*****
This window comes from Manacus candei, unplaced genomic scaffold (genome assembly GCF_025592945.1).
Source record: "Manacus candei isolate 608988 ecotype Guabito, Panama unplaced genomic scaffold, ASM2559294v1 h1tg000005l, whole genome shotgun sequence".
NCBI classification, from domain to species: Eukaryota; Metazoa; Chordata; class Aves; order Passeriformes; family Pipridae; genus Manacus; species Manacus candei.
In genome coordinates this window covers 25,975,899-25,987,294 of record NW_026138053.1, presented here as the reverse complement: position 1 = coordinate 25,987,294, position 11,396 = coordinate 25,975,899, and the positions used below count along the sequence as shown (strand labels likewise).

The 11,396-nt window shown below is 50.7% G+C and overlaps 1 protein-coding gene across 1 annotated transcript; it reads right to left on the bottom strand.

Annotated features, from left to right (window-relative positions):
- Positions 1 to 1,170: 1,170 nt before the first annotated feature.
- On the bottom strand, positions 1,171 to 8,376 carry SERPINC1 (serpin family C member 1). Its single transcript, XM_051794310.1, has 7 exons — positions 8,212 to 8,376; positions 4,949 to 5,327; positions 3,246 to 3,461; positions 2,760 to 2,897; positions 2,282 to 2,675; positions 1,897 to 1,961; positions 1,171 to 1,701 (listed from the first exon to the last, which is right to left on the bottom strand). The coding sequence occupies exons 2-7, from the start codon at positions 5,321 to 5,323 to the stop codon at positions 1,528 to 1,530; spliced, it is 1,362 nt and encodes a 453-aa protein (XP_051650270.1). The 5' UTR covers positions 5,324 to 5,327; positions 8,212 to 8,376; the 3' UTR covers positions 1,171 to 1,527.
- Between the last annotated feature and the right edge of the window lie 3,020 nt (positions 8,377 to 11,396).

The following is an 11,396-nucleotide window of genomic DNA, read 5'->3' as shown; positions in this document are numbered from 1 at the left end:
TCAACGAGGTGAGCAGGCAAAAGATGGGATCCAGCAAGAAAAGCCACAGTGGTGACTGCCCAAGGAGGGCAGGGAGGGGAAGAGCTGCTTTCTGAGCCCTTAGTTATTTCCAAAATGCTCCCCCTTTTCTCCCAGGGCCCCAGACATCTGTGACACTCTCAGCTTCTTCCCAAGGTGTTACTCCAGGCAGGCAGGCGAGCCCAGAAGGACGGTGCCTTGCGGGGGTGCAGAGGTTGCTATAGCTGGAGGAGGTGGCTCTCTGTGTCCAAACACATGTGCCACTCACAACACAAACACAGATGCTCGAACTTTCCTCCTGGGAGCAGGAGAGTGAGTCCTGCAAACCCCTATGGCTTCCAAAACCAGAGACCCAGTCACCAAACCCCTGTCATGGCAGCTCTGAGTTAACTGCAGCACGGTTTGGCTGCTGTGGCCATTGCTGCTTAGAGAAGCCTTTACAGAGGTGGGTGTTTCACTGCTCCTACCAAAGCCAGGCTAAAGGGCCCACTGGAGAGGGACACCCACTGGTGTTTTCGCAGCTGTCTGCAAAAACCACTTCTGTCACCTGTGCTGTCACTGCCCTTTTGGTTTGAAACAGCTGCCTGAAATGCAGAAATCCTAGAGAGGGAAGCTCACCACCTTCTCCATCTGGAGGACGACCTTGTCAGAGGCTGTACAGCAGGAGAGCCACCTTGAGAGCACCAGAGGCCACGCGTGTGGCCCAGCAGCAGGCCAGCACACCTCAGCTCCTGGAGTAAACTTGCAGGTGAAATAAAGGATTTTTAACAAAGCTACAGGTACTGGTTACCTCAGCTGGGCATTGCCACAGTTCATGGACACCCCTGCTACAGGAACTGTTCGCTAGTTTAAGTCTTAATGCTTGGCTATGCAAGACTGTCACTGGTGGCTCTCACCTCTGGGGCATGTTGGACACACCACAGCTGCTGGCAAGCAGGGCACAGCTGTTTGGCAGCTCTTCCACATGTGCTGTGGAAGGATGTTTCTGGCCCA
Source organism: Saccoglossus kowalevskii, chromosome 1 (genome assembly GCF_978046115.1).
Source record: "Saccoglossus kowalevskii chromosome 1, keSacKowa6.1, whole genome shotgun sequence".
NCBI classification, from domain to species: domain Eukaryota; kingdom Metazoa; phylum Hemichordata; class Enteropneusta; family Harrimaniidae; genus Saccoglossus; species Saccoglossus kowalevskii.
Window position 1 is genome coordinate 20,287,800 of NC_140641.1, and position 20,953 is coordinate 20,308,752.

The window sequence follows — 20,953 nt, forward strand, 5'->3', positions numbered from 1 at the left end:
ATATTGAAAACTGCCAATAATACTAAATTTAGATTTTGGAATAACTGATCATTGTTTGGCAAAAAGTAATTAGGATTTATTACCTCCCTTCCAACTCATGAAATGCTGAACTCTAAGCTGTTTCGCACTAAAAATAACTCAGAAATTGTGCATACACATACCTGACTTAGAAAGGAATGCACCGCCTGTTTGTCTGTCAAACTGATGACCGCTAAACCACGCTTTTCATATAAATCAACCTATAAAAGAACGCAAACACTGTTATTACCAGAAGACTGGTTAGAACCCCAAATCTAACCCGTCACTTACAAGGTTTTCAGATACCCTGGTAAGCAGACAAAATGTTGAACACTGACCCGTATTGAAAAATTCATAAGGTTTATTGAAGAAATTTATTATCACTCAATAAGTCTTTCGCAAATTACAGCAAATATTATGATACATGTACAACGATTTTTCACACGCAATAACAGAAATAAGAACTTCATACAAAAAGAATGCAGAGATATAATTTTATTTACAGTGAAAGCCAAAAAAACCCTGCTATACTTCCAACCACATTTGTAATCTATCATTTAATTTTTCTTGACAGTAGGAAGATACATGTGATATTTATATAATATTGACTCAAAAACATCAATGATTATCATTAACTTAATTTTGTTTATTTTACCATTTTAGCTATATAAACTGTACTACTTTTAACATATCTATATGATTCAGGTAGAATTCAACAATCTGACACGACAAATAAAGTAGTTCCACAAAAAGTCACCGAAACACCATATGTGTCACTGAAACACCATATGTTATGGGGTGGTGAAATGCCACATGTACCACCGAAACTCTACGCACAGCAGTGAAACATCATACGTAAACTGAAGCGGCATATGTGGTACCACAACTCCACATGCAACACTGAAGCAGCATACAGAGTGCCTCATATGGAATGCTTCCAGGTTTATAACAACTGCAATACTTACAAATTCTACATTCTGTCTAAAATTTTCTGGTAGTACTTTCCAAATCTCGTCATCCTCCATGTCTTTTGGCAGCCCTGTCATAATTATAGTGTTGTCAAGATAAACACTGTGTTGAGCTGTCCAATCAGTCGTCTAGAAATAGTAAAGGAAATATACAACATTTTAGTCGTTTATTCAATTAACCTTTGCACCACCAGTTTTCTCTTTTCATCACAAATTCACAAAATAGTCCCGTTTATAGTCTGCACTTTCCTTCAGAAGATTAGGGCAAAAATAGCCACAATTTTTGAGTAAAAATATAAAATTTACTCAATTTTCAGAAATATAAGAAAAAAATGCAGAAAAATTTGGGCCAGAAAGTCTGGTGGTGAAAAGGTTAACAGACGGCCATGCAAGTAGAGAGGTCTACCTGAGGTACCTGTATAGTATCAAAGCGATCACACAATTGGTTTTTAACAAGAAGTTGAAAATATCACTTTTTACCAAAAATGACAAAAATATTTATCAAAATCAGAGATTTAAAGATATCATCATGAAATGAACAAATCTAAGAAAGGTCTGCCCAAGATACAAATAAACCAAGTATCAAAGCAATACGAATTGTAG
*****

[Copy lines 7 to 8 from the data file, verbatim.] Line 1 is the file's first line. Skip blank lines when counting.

- Positions 1 to 1,170: 1,170 nt before the first annotated feature.
- On the bottom strand, positions 1,171 to 8,376 carry SERPINC1 (serpin family C member 1). Its single transcript, XM_051794310.1, has 7 exons — positions 8,212 to 8,376; positions 4,949 to 5,327; positions 3,246 to 3,461; positions 2,760 to 2,897; positions 2,282 to 2,675; positions 1,897 to 1,961; positions 1,171 to 1,701 (listed from the first exon to the last, which is right to left on the bottom strand). The coding sequence occupies exons 2-7, from the start codon at positions 5,321 to 5,323 to the stop codon at positions 1,528 to 1,530; spliced, it is 1,362 nt and encodes a 453-aa protein (XP_051650270.1). The 5' UTR covers positions 5,324 to 5,327; positions 8,212 to 8,376; the 3' UTR covers positions 1,171 to 1,527.